In Judaism bat kol or bat ḳōl (Hebrew: בּת קול, literally "daughter of voice", "voice of God") is a "heavenly or divine voice which proclaims God's will or judgment." It signifies the ruach ha-kodesh (רוח הקודש, "the spirit of holiness") or serves as a metonym for God; "but it differed essentially from the Prophets", though these were delegates or mouthpieces of ruaḥ ha-kodesh.
In art it is represented by the Hand of God.
The characteristic attributes of the voice of God are the invisibility of the speaker and a certain remarkable quality in the sound, regardless of its strength or weakness. A sound proceeding from some invisible source was considered a heavenly voice, since the mass revelation on Sinai was given in that way in Deuteronomy 4:12: "Ye heard the voice of the words, but saw no similitude; only ye heard a voice". In this account, God reveals himself to man through his organs of hearing, not through those of sight. Even the prophet Ezekiel, who sees many visions, "heard a voice of one that spoke" (Ezek 1:28); similarly, Elijah recognized God by a "still, small voice," and a voice addressed him (I Kings 19:12–13; compare Job 4:16); sometimes God's voice rang from the heights, from Jerusalem, from Zion (Ezek. 1:25; Jer 25:30; Joel 3:16–17; Amos 1:2, etc.); and God's voice was heard in the thunder and in the roar of the sea.
In the period of the Tannaim (c 100 BCE-200 CE) the term bath ḳōl was in very frequent use and was understood to signify not the direct voice of God, which was held to be supersensible, but the echo of the voice (the bath being somewhat arbitrarily taken to express the distinction). The rabbis held that bath ḳōl had been an occasional means of divine communication throughout the whole history of Israel and that since the cessation of the prophetic gift after the First Temple Era it was the sole means of Divine revelation.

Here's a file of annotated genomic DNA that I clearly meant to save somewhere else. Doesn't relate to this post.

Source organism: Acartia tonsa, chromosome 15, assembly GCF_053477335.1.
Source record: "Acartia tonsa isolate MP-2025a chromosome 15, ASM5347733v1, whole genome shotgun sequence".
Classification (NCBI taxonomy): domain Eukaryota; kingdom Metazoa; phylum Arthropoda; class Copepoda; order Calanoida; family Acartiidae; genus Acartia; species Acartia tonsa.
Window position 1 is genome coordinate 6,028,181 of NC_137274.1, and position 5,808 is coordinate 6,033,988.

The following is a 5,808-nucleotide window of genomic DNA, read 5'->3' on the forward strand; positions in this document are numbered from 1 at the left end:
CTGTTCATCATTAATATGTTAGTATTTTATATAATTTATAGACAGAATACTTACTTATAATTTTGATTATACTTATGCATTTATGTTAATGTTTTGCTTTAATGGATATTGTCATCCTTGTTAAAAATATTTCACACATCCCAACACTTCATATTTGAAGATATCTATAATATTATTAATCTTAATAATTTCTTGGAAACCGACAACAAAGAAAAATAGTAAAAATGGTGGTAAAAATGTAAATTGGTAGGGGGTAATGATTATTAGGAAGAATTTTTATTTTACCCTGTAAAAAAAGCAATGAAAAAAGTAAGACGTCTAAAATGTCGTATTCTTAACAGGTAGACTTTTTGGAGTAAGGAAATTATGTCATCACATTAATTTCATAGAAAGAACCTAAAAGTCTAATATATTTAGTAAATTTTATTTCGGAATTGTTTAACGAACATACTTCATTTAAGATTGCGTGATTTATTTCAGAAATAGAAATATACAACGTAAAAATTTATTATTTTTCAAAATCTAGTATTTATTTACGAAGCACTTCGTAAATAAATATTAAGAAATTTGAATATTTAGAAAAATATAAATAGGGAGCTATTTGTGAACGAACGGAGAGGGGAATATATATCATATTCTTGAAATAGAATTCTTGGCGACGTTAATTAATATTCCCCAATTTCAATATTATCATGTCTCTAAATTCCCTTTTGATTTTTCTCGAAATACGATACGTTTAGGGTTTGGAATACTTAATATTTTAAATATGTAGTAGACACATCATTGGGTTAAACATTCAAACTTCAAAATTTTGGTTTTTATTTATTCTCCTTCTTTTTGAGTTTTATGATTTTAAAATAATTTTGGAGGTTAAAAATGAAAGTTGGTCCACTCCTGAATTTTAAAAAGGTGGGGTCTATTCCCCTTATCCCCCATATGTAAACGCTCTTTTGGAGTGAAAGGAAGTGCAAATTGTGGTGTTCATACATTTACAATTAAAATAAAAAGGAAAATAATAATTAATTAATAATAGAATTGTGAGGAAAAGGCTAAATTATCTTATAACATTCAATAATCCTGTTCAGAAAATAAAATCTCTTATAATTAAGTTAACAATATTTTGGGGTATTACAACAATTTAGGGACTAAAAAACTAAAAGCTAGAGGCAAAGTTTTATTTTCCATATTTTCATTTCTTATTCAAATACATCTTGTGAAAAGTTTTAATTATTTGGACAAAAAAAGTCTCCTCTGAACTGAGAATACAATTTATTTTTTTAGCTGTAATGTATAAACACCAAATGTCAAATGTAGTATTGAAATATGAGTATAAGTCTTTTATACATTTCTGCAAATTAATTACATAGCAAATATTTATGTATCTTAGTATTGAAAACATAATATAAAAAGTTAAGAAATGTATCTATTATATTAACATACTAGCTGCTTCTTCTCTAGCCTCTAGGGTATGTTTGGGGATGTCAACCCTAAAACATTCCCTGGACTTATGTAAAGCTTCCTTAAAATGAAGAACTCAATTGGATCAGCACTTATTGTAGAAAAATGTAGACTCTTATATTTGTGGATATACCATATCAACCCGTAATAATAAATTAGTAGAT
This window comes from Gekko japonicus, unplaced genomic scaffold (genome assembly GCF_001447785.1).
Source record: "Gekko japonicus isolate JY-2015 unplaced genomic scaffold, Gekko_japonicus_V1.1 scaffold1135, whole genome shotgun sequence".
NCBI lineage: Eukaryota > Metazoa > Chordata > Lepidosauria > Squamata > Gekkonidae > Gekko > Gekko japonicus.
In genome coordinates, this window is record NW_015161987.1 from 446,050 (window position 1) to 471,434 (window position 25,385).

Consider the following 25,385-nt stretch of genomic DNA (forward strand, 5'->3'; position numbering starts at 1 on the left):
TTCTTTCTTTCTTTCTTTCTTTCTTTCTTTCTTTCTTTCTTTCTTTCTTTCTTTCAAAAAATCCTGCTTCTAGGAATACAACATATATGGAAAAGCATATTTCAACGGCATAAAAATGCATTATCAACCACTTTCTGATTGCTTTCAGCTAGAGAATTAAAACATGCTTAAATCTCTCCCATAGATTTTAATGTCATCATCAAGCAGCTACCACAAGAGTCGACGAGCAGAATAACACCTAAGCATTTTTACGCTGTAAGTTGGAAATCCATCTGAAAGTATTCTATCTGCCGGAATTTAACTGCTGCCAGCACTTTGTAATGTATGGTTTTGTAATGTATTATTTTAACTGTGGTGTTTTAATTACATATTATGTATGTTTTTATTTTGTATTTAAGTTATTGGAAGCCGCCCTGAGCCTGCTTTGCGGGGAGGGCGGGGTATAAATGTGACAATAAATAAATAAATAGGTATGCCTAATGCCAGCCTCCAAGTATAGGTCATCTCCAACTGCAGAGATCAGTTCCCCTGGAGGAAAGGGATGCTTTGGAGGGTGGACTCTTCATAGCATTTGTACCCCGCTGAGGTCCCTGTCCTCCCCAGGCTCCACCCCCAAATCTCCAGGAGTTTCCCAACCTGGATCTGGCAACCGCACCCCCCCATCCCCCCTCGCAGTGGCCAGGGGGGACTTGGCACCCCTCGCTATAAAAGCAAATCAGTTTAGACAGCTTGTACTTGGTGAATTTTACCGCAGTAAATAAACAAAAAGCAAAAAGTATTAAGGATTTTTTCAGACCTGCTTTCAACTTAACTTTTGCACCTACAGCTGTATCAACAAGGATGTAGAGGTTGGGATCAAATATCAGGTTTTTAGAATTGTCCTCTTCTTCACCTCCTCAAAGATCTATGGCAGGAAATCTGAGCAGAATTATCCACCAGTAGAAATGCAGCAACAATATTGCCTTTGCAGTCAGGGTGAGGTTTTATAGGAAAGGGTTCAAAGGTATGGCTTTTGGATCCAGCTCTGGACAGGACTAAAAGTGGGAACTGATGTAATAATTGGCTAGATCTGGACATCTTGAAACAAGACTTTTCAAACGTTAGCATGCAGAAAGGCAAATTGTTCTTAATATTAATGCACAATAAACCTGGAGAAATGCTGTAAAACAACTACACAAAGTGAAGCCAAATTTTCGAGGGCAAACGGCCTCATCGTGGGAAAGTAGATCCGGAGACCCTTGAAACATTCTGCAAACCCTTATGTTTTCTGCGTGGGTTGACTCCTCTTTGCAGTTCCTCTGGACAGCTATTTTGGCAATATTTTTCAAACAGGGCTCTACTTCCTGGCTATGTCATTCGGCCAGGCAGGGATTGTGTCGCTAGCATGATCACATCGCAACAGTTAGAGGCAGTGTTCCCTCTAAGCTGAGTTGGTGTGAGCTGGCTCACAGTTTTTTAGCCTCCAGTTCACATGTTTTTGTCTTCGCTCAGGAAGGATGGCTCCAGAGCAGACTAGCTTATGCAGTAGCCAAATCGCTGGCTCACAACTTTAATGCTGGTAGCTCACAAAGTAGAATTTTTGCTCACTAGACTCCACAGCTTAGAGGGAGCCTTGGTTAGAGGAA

It is noteworthy that the rabbinical conception of bath ḳōl sprang up in the period of the decline of Jewish prophecy and flourished in the period of extreme traditionalism. Where the gift of prophecy was believed to be lacking – perhaps even because of this lack – there grew up an inordinate desire for special divine manifestations. Often a voice from heaven was looked for to clear up matters of doubt and even to decide between conflicting interpretations of the law. So strong had this tendency become that Rabbi Joshua (c. 100 CE) felt it to be necessary to oppose it and to insist upon the supremacy and the sufficiency of the written law.
The last nevi'im ("spokespersons", "prophets") mentioned in the Jewish Bible are Haggai, Zechariah, and Malachi, all of whom lived at the end of the 70-year Babylonian captivity. The Talmud (Sanhedrin 11a) states that nowadays only the "Bath Kol" exists.
Josephus (Ant., XIII, x, 3) relates that John Hyrcanus (135–104 BCE) heard a voice while offering a burnt sacrifice in the temple, which Josephus expressly interprets as the voice of God. According to Hebrew traditions, Metatron − an archangel and God's celestial scribe − is called the "Voice of God".
- The Jewish Encyclopedia: BAT ḲOL: Kohler, Kaufmann; Blau, Ludwig. "BAT ḲOL". JewishEncyclopedia.com - The unedited full-text of the 1906 Jewish Encyclopedia. JewishEncyclopedia.com. Retrieved 10 February 2016.
- This article incorporates text from the International Standard Bible Encyclopedia article "Bath Kol", a publication now in the public domain.